ASI worried about copycat digs, asks CM for help
The hunt for gold by the ASI in Unnao has resulted in at least 10 copycat excavations by gold diggers in the past week who have damaged sites of historical and religious importance in the bargain. Haidar Naqvi and Gulam Jeelani report.india Updated: Oct 23, 2013 12:15 IST
The hunt for gold by the Archaeological Survey of India (ASI) in Unnao has resulted in at least 10 copycat excavations by gold diggers in the past week. The amateurs have damaged sites of historical and religious importance in the bargain, leading to resentment among locals. This has forced the ASI to write to chief minister Akhilesh Yadav asking for security at these sites.
The ASI, which preserves heritage sites, has no security force of its own and depends on state machinery for its needs. An ASI official, who did not want to be named, confirmed that a letter had indeed been sent to the CM. “This frenzy is a threat to historical sites. We are worried.”
Since the ASI started digging for gold at the Buxar fort in Unnao on October 18 following a tip-off by a seer, many incidents of digging for gold have been reported in neighbouring areas.
In Bahraich, unknown persons dug up a courtyard in the Charda fort, ostensibly looking for gold. Gold diggers also struck a sixth century temple in Udaipur village of Bhitargaon tehsil and vandalised a platform, which is believed to be the resting place of a seer.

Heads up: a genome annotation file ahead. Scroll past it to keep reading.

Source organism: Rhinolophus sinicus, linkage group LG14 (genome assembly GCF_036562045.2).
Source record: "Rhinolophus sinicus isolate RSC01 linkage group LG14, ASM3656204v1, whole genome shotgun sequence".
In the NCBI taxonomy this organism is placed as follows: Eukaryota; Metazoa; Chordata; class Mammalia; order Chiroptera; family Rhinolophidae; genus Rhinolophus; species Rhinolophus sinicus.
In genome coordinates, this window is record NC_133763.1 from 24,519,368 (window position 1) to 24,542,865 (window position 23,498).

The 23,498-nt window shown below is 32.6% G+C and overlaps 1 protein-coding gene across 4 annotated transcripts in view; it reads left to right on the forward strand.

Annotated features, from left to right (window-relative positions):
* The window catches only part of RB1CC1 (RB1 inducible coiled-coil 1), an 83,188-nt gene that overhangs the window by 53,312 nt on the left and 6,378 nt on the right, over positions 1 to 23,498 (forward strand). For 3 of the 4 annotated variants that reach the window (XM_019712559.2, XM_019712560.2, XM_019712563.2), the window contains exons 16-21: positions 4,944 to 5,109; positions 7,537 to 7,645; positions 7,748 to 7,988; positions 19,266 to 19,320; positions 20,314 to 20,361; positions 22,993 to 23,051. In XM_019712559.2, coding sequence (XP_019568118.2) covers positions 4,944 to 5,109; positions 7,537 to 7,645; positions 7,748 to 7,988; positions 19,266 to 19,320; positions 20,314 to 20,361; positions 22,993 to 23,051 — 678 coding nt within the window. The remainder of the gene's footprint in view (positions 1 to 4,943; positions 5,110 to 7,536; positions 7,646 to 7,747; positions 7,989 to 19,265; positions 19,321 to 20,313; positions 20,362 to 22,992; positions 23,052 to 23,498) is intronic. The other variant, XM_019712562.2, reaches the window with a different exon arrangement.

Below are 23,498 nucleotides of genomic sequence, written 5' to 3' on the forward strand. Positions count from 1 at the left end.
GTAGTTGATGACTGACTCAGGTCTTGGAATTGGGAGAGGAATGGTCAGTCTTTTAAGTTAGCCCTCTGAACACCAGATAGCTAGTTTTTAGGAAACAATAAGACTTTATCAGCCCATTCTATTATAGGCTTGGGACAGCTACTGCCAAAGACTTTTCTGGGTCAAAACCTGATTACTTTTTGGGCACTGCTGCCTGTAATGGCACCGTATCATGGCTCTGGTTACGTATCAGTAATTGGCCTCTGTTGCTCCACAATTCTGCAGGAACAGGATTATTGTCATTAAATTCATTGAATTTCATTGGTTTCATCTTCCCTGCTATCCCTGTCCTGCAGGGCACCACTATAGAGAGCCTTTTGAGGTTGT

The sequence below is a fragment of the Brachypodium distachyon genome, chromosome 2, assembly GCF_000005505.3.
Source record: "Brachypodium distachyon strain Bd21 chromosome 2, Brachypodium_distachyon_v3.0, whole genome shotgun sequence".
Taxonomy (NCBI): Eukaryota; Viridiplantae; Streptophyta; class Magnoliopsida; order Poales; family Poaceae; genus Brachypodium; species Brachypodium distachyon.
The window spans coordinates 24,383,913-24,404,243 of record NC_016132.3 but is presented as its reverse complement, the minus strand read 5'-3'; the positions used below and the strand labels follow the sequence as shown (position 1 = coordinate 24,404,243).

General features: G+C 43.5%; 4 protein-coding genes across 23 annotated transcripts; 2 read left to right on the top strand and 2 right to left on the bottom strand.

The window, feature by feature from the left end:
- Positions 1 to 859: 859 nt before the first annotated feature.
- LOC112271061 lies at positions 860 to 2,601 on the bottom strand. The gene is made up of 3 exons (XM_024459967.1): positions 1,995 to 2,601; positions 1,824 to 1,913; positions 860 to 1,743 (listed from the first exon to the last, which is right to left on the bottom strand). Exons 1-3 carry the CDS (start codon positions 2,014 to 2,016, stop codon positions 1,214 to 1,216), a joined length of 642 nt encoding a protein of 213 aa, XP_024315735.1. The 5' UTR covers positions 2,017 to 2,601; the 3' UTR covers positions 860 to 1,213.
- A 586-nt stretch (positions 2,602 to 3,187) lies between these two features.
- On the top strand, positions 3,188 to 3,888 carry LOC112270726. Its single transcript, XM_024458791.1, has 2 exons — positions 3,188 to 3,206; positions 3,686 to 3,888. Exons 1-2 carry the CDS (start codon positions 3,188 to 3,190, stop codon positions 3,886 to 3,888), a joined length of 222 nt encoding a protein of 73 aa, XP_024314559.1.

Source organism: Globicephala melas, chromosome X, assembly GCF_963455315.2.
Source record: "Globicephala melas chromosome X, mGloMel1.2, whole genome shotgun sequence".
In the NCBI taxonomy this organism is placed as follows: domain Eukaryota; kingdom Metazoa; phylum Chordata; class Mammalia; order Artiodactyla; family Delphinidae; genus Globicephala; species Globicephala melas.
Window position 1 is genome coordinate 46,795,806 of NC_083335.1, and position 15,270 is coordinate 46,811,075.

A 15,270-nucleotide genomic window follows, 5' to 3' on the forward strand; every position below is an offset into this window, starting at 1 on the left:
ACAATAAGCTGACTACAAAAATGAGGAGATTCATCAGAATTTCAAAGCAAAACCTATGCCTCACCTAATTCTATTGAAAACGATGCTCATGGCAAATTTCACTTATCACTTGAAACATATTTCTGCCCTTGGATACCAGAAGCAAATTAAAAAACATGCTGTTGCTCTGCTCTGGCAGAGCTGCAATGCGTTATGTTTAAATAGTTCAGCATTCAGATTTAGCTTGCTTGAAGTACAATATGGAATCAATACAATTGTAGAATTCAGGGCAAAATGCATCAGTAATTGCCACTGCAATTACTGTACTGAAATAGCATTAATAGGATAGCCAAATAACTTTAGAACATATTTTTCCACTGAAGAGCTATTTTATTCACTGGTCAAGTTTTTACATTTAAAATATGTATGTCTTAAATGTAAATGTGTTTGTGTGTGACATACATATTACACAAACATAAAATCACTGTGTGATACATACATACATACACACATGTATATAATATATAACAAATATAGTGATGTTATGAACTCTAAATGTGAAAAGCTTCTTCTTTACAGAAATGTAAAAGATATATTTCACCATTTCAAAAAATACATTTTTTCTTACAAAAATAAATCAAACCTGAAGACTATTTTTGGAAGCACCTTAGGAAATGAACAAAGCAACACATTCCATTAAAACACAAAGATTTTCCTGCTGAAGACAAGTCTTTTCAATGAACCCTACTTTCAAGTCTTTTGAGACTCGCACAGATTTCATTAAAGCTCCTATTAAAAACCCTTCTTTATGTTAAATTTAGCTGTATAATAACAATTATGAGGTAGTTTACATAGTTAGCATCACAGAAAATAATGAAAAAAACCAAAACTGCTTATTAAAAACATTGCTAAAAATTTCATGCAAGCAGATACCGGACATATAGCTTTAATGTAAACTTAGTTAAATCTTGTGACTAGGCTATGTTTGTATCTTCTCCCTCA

Digging by amateurs in Adampur village of Fatehpur district has been going on for a week despite heavy deployment of police in the area. Incidents of digging were reported near a Shiv temple and Shiv chabutara in the village.
Similarly, unidentified persons dug up a place around an old well near Garima village, a site of historical importance in Fatehpur district, and damaged an idol.
An ancient Shiv temple in Pipahari village of Banda district was also dug up and the Shivling partially damaged.
Reports from Mahoba district said locals chased away people who were digging near the Charkhari fort.
SP Singh, who heads the history department in Kanpur’s Christ Church College, feared the frenzy for gold may grow. “People may just bring down houses for gold,” he said. He said he was apprehensive especially because people in rural areas, who tend to repose faith in tantriks and babas, may be encouraged to dig at their behest. "We have a situation where people will be quick to dig a place if a baba says it has gold,” he added.
In its letter, the ASI has advised the government to involve village panchayats and gram sabhas in securing sites of historical and religious importance. “Local involvement is a must to ensure there is no further damage to sites or relics,” the ASI official said.